WRAG And The Budget

By: A.C.

I watched the Budget on Wednesday 8 July 2015 and found my blood–pressure rising as IDS fist–pumped the air, and mouthed “Fantastic” as George Osborne announced the Welfare Cuts 

The relevant, and almost incidental reference by George Osborne to WRAG and ESA is contained in his speech.

“For future claimants only, we will align the ESA Work-Related Activity Group rate with the rate of Job Seekers Allowance. No current claimants will be affected by this change and we will provide new funding for additional support to help claimants return to work.”

As always the devil is in the detail. This means effectively that new claimants for ESA after April 2017 and placed in the WRAG, will receive the same amount of benefit as Jobseekers Allowance. For those who love trawling mind–bogglingly difficult to understand legislation you can go here. The relevant section is 13. This legislation is what is being pushed through the Commons by IDS and is subject to his decision – or possibly Parliament – on what it will contain.

The website at Benefits and Work Guides states “ The Welfare Reform and Work Bill is primarily enabling legislation which contains very little in the way of detail about the changes that are to be made to the benefits system. However, in relation to abolishing the WRAC the bill makes provision for “transitional or transitory provision or savings as the Secretary of State considers necessary or expedient”.

What is not clear- and I have yet to find any clarification either way – is whether those who face annual re-assessment will be then be treated as “new claimants” and have their allowance reduced and possibly become liable to the same punitive sanctions as Jobseekers.

The reassurance that current claimants on ESA WRAG will not be affected makes me very suspicious of the terminology used. If one is re–assessed, then the outcome is surely then current – to that new assessment. That possibly means all current claimants become “new claimants”. This is a wait and see situation, which only adds yet more stress to those who are awaiting assessment or re-assessment.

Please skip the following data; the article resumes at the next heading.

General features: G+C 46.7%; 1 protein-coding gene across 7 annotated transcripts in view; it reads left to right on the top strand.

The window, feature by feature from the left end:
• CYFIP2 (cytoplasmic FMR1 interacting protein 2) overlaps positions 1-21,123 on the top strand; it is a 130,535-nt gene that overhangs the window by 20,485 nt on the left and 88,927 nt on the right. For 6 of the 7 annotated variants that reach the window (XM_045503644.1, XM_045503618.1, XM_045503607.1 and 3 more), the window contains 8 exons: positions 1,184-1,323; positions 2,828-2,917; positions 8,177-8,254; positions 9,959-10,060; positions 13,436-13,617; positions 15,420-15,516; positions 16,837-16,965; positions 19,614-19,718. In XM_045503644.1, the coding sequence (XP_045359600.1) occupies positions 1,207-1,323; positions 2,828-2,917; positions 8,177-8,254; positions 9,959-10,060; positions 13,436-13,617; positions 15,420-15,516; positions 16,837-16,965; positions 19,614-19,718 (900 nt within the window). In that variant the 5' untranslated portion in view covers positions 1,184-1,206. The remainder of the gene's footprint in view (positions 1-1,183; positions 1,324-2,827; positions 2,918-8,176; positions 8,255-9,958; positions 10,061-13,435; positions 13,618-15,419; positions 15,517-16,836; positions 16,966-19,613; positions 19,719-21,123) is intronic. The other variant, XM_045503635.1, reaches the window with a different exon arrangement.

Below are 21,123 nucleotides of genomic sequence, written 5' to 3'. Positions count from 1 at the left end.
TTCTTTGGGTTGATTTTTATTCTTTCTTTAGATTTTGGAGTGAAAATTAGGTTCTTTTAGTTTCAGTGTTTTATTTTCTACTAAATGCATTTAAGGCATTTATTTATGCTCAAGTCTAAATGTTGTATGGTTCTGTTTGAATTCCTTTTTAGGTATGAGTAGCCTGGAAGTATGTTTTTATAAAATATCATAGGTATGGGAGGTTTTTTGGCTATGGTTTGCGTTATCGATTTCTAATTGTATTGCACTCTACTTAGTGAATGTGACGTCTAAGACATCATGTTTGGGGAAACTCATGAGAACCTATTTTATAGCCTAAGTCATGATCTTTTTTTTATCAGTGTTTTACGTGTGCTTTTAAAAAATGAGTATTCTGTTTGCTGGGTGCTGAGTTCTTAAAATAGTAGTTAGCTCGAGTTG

I have also tried to get answers on the following questions:

Does the DWP expect the disabled to attend Jobcentres every single day and fill out forms constantly? Will the disabled be sanctioned for failing to get to a Jobcentre? At the moment, Government websites offer no answers.

I came across this analysis at Ekklesia, a think–tank of various non–conformist Christian organisations, the article being written by Simon Barrow who is its co–director.

“New ESA claimants who are placed in the Work Related Activity Group (WRAG), will now only get the same rate of payment as those on standard Job Seeker’s Allowance – if they are able to demonstrate some “work-related activity”.

That is a loss of £30 a week, and ignores the fact that the people concerned have been assessed as not being able to work at present. It means that from now on these disabled people will lose around a third of their income.

The support component of ESA will not be frozen from April 2016. But the ESA basic allowance of £73.10 (for people aged 25 and over) and the work-related activity component of £29.05 will both be subject to a four year freeze. This will lead to many more ESA claimants struggling to survive by 2020, disability groups and charities point out.

Osborne’s cut will also hit many people with serious degenerative conditions such as multiple sclerosis, Parkinson’s disease and Motor Neurone Disease who are not yet sufficiently incapacitated to qualify for the support group, but whose condition will only get worse. These are people who are very unlikely to work again, but will still be punished.

Their conditions will mean that they face substantial extra costs for things like heating, disability aids, transport and special diets – up to £200 a week in some cases. But to Chancellor Osborne, the extra £30 a week they are being denied is merely a ‘perverse incentive’ that keeps them from making the necessary effort to find an employer willing to take them on.

Simon Barrow at Ekklesia then summed up his comment thus:

“In view of these implications, it would be quite misleading to describe the 2015 Summer Budget as a “one nation budget” or as favoring “working families” and “giving the nation a pay rise” in any meaningful sense. On the contrary it hits low income households and disabled people, and will increase further Britain’s alarming levels of inequality. Though easing austerity slightly, it also fails to address key economic weaknesses. But that is another story.”

A list of websites giving reaction and analysis can be found at Update.org

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